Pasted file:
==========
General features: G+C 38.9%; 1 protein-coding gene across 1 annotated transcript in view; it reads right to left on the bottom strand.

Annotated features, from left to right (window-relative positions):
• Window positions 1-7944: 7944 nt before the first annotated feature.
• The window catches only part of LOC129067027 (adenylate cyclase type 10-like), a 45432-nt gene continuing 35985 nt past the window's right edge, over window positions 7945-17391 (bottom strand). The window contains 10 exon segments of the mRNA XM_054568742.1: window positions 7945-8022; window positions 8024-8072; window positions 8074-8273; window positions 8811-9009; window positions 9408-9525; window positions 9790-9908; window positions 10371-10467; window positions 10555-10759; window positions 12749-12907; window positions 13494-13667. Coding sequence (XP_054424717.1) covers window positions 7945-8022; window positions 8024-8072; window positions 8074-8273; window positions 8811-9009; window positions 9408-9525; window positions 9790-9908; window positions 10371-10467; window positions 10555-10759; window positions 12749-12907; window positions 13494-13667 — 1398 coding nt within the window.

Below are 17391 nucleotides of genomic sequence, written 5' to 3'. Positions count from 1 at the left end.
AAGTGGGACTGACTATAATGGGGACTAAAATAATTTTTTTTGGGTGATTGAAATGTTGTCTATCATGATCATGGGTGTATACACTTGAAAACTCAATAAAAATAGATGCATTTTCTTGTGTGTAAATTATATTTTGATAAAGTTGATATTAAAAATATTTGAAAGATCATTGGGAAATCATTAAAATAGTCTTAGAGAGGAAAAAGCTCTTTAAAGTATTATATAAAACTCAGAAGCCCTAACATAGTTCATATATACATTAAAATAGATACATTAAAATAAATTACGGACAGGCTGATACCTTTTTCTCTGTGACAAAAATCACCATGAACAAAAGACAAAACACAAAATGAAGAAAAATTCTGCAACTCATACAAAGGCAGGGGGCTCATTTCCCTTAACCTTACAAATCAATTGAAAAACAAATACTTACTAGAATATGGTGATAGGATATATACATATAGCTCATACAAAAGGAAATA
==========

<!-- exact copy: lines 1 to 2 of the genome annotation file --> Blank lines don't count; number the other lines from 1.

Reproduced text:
General features: G+C 38.9%; 1 protein-coding gene across 1 annotated transcript in view; it reads right to left on the bottom strand.

Annotated features, from left to right (window-relative positions):